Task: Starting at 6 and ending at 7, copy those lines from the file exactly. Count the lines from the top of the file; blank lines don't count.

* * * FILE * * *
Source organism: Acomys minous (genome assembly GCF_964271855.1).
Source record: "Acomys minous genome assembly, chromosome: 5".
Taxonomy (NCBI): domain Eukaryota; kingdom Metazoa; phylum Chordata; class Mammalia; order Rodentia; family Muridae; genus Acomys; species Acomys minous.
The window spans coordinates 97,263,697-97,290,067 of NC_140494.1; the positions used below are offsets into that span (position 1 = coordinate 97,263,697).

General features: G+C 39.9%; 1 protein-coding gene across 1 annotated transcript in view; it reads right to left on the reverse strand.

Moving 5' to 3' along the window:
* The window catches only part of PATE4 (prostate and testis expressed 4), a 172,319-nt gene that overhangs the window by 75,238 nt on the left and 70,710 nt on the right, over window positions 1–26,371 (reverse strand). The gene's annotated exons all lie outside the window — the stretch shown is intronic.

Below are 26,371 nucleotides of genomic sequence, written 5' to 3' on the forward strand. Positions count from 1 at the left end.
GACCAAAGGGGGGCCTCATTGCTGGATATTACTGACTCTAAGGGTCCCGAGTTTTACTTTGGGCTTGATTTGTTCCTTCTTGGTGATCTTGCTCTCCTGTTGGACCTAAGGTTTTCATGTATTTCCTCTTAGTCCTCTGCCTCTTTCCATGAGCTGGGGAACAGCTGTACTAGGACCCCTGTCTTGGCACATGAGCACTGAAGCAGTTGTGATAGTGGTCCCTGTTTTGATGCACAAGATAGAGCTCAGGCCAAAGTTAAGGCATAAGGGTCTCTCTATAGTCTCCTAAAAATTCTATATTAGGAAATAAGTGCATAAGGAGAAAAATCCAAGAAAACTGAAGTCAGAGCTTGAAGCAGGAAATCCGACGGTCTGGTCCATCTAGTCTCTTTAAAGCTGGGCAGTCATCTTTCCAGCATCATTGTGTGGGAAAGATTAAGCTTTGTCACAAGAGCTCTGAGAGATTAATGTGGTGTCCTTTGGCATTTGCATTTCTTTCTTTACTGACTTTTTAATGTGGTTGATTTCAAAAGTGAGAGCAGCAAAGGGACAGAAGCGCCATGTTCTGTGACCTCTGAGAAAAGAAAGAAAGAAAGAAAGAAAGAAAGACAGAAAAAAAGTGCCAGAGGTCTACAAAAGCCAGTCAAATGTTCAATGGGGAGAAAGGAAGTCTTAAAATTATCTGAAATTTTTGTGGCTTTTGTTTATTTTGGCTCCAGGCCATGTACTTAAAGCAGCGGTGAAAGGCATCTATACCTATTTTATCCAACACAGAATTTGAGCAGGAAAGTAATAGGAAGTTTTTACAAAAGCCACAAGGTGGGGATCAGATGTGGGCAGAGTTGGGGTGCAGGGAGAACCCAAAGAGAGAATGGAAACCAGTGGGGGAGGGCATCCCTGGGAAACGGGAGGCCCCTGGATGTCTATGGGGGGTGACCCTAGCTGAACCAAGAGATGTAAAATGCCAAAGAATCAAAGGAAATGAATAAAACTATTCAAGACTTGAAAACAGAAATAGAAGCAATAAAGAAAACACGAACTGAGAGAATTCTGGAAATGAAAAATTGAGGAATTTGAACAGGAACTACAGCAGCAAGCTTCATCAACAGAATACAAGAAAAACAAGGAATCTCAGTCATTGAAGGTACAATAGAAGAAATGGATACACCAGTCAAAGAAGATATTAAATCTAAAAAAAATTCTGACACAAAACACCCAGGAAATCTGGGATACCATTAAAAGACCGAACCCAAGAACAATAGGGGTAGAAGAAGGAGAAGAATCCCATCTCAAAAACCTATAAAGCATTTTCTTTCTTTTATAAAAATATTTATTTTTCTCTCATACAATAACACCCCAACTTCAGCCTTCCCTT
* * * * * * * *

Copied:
Moving 5' to 3' along the window:
* The window catches only part of PATE4 (prostate and testis expressed 4), a 172,319-nt gene that overhangs the window by 75,238 nt on the left and 70,710 nt on the right, over window positions 1–26,371 (reverse strand). The gene's annotated exons all lie outside the window — the stretch shown is intronic.